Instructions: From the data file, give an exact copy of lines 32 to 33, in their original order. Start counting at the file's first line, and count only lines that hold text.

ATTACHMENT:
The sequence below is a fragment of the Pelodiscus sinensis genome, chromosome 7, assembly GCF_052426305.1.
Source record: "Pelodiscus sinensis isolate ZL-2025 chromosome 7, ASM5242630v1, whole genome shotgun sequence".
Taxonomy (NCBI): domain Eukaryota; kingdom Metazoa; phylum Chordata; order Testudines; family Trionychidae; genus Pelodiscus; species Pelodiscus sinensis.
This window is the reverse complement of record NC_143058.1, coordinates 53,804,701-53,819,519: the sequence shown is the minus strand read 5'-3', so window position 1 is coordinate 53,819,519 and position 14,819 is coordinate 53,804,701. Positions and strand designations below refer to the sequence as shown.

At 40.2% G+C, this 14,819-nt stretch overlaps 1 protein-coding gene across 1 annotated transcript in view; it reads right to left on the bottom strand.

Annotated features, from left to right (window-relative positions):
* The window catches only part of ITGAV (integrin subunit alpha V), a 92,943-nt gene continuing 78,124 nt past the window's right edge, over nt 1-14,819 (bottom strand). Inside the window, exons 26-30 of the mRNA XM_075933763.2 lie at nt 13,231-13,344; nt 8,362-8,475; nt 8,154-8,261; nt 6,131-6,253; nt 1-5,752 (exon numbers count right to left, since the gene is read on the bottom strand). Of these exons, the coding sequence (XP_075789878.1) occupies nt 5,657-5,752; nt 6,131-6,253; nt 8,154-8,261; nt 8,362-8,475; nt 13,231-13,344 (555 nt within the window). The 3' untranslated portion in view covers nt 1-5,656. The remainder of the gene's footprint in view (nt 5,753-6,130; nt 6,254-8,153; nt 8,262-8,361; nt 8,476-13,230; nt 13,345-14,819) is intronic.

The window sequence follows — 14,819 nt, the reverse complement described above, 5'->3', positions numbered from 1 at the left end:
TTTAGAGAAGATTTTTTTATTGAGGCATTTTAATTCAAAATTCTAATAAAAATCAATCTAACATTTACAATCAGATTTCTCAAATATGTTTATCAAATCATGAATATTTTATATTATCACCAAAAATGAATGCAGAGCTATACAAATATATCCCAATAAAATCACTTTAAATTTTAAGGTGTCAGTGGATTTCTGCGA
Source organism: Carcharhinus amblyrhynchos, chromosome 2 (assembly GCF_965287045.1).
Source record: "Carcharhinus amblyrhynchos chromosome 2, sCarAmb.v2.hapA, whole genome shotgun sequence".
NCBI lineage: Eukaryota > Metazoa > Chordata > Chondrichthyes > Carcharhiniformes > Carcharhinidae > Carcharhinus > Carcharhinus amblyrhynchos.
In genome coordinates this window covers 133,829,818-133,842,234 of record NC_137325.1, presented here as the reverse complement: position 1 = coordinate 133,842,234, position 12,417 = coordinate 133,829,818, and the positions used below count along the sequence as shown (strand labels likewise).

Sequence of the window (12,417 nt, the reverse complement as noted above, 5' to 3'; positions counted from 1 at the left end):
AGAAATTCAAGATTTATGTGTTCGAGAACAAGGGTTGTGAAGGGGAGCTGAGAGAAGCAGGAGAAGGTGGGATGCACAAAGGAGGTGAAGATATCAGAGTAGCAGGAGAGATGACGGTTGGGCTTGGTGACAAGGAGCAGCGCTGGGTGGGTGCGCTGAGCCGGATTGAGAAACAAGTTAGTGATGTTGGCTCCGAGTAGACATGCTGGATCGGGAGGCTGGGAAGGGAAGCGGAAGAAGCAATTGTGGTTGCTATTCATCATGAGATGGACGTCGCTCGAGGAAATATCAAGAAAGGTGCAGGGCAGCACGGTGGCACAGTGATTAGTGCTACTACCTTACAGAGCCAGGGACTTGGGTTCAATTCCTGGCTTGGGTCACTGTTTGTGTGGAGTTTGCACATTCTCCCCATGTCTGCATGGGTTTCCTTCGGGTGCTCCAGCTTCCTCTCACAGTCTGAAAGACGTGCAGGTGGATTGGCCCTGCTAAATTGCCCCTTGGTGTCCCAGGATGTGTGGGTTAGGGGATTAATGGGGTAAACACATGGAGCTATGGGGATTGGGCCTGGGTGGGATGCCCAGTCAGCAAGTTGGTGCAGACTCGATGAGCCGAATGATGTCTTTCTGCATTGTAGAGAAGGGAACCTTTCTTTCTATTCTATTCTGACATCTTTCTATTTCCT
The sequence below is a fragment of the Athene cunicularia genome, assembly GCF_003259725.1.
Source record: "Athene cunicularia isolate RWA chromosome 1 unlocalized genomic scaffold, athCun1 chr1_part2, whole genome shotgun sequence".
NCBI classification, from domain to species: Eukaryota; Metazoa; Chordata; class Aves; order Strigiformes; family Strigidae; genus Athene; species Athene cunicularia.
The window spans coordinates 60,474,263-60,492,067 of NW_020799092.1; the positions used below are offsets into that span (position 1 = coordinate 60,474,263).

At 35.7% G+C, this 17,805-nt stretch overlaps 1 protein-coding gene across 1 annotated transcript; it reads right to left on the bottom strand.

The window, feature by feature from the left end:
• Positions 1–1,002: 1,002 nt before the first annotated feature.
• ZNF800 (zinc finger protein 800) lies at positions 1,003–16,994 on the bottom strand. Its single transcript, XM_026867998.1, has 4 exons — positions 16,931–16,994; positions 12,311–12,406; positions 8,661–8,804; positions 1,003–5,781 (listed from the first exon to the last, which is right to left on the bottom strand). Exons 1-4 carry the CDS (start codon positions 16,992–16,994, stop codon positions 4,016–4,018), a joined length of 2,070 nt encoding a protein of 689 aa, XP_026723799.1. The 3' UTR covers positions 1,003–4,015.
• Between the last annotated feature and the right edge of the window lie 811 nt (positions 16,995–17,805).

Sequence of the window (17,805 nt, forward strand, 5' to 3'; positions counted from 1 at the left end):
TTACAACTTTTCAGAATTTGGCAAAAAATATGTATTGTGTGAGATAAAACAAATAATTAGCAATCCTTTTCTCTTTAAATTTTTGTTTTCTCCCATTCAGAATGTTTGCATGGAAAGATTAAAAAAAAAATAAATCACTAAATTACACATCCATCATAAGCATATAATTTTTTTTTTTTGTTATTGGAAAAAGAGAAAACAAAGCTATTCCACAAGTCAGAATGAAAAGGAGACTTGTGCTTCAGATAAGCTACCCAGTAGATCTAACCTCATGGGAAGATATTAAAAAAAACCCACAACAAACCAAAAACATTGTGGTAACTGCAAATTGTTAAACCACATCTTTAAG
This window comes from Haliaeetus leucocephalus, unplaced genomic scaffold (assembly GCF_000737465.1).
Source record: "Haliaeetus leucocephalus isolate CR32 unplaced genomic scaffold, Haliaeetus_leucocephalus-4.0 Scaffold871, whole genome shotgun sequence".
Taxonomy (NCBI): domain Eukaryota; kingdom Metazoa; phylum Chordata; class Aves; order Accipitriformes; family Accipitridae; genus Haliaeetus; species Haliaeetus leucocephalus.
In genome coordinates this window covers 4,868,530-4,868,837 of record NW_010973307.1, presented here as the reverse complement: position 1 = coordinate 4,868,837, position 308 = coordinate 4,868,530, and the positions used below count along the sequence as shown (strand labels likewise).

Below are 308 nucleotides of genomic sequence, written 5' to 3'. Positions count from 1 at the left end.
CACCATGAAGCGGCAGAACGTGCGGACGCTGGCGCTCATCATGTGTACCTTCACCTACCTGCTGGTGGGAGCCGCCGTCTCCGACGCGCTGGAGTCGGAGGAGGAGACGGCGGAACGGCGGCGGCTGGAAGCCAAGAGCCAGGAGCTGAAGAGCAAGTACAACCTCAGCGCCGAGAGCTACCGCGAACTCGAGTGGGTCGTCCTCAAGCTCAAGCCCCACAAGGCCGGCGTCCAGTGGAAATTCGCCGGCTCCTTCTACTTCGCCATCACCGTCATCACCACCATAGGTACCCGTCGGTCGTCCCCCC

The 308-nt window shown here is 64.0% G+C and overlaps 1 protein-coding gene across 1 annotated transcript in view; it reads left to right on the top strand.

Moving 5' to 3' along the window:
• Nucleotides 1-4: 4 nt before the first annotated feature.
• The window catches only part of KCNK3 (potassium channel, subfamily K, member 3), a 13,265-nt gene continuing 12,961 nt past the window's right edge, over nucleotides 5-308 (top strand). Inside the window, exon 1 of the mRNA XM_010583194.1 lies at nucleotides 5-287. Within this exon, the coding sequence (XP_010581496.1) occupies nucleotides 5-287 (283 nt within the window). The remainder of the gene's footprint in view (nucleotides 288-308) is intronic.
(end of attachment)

CACCATGAAGCGGCAGAACGTGCGGACGCTGGCGCTCATCATGTGTACCTTCACCTACCTGCTGGTGGGAGCCGCCGTCTCCGACGCGCTGGAGTCGGAGGAGGAGACGGCGGAACGGCGGCGGCTGGAAGCCAAGAGCCAGGAGCTGAAGAGCAAGTACAACCTCAGCGCCGAGAGCTACCGCGAACTCGAGTGGGTCGTCCTCAAGCTCAAGCCCCACAAGGCCGGCGTCCAGTGGAAATTCGCCGGCTCCTTCTACTTCGCCATCACCGTCATCACCACCATAGGTACCCGTCGGTCGTCCCCCC

The 308-nt window shown here is 64.0% G+C and overlaps 1 protein-coding gene across 1 annotated transcript in view; it reads left to right on the top strand.